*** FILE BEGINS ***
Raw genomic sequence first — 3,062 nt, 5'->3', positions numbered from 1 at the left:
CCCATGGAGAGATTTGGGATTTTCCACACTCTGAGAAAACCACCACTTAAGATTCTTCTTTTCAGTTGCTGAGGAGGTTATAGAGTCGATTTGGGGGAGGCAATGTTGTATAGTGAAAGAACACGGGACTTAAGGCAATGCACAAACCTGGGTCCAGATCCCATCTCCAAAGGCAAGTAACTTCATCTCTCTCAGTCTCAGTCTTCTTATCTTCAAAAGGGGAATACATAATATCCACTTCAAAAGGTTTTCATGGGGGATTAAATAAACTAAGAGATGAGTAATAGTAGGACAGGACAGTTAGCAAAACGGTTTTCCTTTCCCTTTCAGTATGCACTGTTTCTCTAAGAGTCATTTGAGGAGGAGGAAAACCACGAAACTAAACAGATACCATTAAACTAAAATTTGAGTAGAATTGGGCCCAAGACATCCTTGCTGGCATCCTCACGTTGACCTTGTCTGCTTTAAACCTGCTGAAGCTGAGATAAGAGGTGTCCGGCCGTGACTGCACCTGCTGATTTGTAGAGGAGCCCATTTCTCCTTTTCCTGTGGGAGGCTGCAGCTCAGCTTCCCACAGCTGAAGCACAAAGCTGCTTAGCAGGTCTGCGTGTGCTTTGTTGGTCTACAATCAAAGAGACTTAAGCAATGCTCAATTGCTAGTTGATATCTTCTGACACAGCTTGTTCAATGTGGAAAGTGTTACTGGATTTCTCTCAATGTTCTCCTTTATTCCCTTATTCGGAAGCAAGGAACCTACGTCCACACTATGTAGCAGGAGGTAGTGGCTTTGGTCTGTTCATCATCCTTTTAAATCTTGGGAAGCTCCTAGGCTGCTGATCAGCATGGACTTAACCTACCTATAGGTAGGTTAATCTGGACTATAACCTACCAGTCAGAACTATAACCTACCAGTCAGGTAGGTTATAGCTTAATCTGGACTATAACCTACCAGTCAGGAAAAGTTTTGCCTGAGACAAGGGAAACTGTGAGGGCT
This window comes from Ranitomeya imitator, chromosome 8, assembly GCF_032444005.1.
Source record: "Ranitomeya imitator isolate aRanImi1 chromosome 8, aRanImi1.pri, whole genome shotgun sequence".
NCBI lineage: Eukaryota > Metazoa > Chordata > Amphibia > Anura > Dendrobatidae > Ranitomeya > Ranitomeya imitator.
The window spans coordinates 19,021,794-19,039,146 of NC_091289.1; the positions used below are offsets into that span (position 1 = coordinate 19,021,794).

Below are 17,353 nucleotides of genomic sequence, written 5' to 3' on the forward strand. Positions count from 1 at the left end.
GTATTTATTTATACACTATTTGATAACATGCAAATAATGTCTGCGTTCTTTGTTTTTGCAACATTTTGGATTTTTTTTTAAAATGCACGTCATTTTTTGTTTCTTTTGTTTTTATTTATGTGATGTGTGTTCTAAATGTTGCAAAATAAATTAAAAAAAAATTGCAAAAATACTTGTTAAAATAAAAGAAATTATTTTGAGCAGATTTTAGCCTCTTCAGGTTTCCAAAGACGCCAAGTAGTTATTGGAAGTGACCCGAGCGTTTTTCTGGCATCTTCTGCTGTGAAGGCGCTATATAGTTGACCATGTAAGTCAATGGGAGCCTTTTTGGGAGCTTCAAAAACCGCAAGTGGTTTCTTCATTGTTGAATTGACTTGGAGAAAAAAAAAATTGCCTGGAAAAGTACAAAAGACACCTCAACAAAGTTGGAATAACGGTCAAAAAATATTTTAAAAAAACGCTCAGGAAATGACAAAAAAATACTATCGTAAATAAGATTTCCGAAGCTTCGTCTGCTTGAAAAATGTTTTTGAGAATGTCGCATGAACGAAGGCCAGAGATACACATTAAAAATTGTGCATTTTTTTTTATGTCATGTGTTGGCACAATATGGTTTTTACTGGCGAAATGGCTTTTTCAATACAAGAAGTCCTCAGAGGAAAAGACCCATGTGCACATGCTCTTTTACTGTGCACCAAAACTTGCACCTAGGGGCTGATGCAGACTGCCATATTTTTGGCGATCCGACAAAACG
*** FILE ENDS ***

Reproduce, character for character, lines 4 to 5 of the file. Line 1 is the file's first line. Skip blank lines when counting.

Source record: "Ranitomeya imitator isolate aRanImi1 chromosome 8, aRanImi1.pri, whole genome shotgun sequence".
NCBI lineage: Eukaryota > Metazoa > Chordata > Amphibia > Anura > Dendrobatidae > Ranitomeya > Ranitomeya imitator.